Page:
Hemolysis, elevated liver enzymes, and low platelets (HELLP) syndrome has been recognized as a complication of preeclampsia—eclampsia for decades. Recognition of this syndrome in women with preeclampsia is increasing because of the frequency of blood test results that reveal unexpected thrombocytopenia or elevated liver enzymes. The diagnosis of HELLP syndrome requires the presence of hemolysis based on examination of the peripheral smear, elevated indirect bilirubin levels, or low serum haptoglobin levels in association with significant elevation in liver enzymes and a platelet count below 100,000/mm3 after ruling out other causes of hemolysis and thrombocytopenia. The presence of this syndrome is associated with increased risk of adverse outcome for both mother and fetus. During the past 15 years, several retrospective and observational studies and a few randomized trials have been published in an attempt to refine the diagnostic criteria, to identify risk factors for adverse pregnancy outcome, and to treat women with this syndrome. Despite the voluminous literature, the diagnosis and management of this syndrome remain controversial. Recent studies suggest that some women with partial HELLP syndrome may be treated with expectant management or corticosteroid therapy. This review will emphasize the controversies surrounding the diagnosis and management of this syndrome. Recommendation for diagnosis, management, and counseling of these women is also provided based on results of recent studies and my own clinical experience.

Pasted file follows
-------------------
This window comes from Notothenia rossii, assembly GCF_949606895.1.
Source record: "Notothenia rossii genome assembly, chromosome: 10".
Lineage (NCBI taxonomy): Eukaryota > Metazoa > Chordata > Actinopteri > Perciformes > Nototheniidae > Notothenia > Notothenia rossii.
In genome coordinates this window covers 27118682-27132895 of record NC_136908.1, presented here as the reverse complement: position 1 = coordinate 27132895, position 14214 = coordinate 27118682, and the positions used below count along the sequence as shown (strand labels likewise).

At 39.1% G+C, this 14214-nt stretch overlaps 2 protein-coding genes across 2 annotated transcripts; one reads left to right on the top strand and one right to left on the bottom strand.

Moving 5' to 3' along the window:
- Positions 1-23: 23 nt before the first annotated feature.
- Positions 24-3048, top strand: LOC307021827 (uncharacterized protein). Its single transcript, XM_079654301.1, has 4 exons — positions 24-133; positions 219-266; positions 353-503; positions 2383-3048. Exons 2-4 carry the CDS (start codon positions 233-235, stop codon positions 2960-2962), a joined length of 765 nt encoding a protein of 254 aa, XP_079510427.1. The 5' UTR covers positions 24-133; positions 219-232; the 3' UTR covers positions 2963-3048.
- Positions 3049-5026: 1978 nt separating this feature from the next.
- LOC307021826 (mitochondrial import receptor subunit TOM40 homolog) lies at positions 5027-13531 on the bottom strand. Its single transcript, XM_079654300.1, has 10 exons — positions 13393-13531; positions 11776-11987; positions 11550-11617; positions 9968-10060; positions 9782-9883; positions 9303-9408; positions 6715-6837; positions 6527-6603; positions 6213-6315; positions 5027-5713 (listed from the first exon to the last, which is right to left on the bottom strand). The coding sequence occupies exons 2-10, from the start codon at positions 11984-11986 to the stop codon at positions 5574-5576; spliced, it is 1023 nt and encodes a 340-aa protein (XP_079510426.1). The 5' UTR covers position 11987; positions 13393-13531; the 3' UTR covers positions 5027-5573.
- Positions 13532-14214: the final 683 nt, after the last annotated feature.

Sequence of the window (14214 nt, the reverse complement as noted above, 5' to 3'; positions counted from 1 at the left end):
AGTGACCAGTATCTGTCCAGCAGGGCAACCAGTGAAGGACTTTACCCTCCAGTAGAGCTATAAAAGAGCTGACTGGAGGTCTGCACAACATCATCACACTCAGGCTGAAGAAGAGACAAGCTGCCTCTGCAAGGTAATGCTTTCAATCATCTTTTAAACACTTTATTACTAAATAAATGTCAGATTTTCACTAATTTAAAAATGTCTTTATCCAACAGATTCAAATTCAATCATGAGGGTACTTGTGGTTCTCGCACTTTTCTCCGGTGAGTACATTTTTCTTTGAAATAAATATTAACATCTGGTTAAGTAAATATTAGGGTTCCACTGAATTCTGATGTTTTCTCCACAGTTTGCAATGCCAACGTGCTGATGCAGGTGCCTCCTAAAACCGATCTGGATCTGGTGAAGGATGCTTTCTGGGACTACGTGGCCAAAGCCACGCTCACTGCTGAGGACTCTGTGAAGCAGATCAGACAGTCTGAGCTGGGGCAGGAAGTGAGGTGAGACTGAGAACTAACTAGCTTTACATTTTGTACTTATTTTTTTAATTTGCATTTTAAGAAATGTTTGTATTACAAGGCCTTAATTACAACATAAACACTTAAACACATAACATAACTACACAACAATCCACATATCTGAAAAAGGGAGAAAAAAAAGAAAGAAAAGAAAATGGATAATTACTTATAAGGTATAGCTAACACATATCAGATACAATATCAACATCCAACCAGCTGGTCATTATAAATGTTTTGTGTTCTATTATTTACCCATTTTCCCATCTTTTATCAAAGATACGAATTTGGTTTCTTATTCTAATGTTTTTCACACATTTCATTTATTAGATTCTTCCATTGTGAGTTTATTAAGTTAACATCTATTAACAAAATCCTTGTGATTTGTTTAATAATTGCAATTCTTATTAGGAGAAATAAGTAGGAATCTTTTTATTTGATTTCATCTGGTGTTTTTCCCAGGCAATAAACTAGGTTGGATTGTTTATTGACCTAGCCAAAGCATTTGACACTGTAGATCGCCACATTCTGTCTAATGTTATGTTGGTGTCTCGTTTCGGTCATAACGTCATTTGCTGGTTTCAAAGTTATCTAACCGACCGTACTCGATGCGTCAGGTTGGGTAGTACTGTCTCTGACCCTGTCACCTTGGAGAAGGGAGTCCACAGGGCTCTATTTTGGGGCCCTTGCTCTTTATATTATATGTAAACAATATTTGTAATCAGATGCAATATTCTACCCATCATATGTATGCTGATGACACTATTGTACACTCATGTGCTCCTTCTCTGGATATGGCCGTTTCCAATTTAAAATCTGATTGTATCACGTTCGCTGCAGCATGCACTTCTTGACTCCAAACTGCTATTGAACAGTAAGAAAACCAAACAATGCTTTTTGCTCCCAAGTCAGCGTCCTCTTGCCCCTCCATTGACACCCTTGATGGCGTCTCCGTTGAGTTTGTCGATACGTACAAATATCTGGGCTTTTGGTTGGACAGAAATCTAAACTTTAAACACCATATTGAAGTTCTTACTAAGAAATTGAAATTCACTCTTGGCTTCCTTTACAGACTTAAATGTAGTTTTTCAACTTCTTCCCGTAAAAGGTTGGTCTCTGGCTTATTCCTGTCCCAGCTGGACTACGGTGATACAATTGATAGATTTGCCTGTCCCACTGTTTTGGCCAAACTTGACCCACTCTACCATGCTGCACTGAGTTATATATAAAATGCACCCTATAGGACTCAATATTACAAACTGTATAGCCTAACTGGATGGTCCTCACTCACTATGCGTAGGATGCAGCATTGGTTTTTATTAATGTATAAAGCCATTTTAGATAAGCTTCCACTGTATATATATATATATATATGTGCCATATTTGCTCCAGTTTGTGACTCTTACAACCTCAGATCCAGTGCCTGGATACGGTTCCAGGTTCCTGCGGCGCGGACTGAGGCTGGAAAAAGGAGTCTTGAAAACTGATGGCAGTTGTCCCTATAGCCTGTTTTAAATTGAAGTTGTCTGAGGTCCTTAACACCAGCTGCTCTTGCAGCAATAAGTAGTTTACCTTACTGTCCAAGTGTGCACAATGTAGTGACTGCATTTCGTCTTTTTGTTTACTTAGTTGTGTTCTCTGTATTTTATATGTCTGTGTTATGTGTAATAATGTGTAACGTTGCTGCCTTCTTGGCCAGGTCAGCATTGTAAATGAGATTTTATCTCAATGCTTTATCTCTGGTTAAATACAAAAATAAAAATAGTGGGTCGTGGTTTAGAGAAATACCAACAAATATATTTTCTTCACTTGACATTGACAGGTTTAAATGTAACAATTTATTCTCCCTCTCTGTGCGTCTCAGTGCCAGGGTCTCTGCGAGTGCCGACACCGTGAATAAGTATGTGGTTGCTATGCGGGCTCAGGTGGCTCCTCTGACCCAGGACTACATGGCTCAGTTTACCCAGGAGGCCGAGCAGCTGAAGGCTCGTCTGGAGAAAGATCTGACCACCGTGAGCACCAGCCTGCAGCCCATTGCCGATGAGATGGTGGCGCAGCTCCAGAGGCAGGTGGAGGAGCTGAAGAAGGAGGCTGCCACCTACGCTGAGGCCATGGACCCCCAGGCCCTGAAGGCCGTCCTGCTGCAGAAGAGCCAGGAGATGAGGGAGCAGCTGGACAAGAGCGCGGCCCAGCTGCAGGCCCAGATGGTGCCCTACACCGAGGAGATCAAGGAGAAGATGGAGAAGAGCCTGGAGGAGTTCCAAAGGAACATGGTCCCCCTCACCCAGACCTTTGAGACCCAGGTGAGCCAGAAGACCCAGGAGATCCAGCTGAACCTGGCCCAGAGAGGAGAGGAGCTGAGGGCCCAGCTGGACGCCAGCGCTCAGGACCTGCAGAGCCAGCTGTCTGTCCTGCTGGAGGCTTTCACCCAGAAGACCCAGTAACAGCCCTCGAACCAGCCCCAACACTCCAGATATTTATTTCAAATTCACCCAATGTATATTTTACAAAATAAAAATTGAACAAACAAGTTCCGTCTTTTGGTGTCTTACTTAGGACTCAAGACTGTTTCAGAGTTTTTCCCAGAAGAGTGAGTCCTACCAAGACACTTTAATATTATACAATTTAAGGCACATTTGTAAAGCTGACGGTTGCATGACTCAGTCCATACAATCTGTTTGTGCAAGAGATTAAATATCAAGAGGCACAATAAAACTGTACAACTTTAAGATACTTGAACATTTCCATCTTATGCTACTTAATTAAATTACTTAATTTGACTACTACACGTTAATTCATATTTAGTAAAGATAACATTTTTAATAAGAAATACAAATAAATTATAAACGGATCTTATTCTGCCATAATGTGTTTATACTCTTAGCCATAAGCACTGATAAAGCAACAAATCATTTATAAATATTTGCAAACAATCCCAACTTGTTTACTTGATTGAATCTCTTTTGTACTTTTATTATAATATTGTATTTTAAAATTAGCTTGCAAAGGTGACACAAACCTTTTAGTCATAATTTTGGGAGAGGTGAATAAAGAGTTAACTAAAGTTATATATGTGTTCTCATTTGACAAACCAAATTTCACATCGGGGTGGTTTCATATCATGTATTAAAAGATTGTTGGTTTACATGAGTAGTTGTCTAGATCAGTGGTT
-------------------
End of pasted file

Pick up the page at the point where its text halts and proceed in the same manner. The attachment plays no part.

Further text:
More than 2 decades after the term HELLP syndrome was first coined, and after the publication of numerous reports in which the term “HELLP” syndrome was used, the diagnosis and management of this syndrome remain controversial.
From the Department of Obstetrics and Gynecology, University of Cincinnati, Cincinnati, Ohio.
Address reprint requests to: Baha M. Sibai, MD, University of Cincinnati, 231 Albert Sabin Way, Cincinnati, OH 45267: e-mail: email@example.com.
Received January 22, 2004. Received in revised form February 23, 2004. Accepted March 4, 2004.